Aviation has been a magnet for me since I was young. Frankly, I didn’t get into it as a pilot until I was in my late 20s. But once I took the plunge, I went whole hog. And I couldn’t be happier with the decision. Aviation in all its various forms has been a real driver in my life. It’s adventurous, it’s rewarding, it’s educational, motivational, inspirational, and a whole lot of fun. What more could I ask for in life? What more could anyone want?
The best news is, aviation is never filled to capacity. If you’re interested in getting involved, we’ve got room for you. Whether your interest is in designing, building, maintaining, restoring, managing, flying, or just standing on the sidelines enjoying the view – we’ve got an opportunity for you. It doesn’t matter if you’re male or female, young or old, tall or short, thin or chunky. Aviation doesn’t care about any of that. It just wants to give you the greatest thrill of your life by allowing you to enjoy your time on earth and above the earth as fully as you possibly can.
Thanks AOPA. I really am humbled by the attention. And rather than tuck the award away at home, I’ve loaned it to the City of Winter Haven, which will put it on display at Gilbert Field. My hope is the users, tenants, and visitors to my favorite airport on the planet will be inspired by the attention AOPA showers on those who work to promote and advance aviation, and find a way to put their efforts into earning this or another award themselves.
I write a weekly column for General Aviation News, which I love. GANews is a leader in the field, from my perspective. They’ve embraced electronic publication and the possibilities blogs present, while integrating that new world approach seamlessly with their old word paper product. I see them as the best of both worlds, and that is only one of the many reasons I love to write for them.
Another point that makes me a huge fan is their willingness to give me free reign on topics. Today’s blog post is a good example. I’m writing about the rush to euthanize general aviation. What’s most troubling about this movement is that it is taking root inside the ranks of formerly, and sometimes current, general aviation participants.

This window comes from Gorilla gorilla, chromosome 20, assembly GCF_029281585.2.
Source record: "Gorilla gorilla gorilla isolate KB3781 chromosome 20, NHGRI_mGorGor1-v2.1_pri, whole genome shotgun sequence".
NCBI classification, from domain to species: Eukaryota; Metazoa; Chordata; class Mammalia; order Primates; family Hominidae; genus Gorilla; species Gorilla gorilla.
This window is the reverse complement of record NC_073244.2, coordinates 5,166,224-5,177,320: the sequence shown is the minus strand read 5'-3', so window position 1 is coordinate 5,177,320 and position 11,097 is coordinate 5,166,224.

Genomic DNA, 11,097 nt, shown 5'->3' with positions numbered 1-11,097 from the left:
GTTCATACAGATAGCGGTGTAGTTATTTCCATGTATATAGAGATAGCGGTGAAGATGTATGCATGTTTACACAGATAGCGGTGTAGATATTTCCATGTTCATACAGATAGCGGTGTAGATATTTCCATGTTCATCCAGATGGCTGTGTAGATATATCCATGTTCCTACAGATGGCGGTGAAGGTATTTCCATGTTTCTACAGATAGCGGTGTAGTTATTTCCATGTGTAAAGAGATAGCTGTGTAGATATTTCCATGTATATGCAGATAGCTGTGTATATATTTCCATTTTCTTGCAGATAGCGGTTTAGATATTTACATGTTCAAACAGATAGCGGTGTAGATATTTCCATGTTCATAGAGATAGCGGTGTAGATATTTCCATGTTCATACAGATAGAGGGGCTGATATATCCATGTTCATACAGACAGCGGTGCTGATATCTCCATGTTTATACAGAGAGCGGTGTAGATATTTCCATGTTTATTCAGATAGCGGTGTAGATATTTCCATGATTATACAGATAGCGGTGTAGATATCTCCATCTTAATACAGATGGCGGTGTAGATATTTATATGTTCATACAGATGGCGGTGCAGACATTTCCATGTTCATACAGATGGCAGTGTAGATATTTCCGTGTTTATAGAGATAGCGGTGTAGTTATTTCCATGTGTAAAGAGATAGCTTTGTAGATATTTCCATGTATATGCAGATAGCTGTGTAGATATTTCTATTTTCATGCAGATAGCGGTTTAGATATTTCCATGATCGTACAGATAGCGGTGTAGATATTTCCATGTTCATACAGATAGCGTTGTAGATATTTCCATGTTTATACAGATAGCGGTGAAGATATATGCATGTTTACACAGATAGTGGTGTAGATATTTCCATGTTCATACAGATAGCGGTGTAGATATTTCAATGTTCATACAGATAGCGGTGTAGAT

Well…rather than let the cat entirely out of the bag, go ahead and click the link and read the piece. I’m sure you’ll be entertained or enlightened, even if you’re not a big fan of aviation. Feel free to leave a comment if you’re moved in that way, too. That’s the whole point of the blog model, to get a conversation started where it can air out in public.
I truly enjoy writing for AOPA Flight Training magazine. It’s a well intentioned publication that focuses on quality material that’s beneficial to flight students, pilots who are hoping to add a new rating, and flight instructors who wish to benefit from a bit of insight and experience from others.
This month AOPA Flight Training is running a piece I wrote about the Tuskegee Airmen and their experience as flight students and pilots flying the line. They may be the most inspirational group in history, for my money. Whenever someone tells me how hard flight training is (and it can be) or how difficult a time they’re having learning the lessons set out for them (and they very well may be struggling), I like to keep in mind that the Tuskegee Airmen had the deck stacked against them too, yet they came out on top with an excellent record of achievement.
These are truly remarkable men. It has been my good fortune to meet and speak with a handful of them. I share a few of their thoughts in this piece. I hope you enjoy it, and find something to light at least a spark of inspiration in yourself.
Airplanes pitch, roll, and yaw. Boats do, too. But nobody ever gets all weirded out by somebody asking them about how to turn a boat. Maybe because it seems obvious, so obvious that nobody feels the need to label the movements. When it comes to airplanes it makes sense to label everything though, because unlike a boat, airplanes aren’t naturally buoyant. If you let go of the tiller on a boat, it just kind of floats along, meandering with the wind. If you let go of the controls on an airplane for very long, something unpleasant might happen. That’s especially true if you’re not all trimmed up to fly hands off.
We’ll get to the trimmed up part later. For now, let’s just consider the three axis of flight. They are pitch, roll, and yaw. Pitch, roll, and yaw movements are controlled along the longitudinal, lateral, and vertical axis. Read More →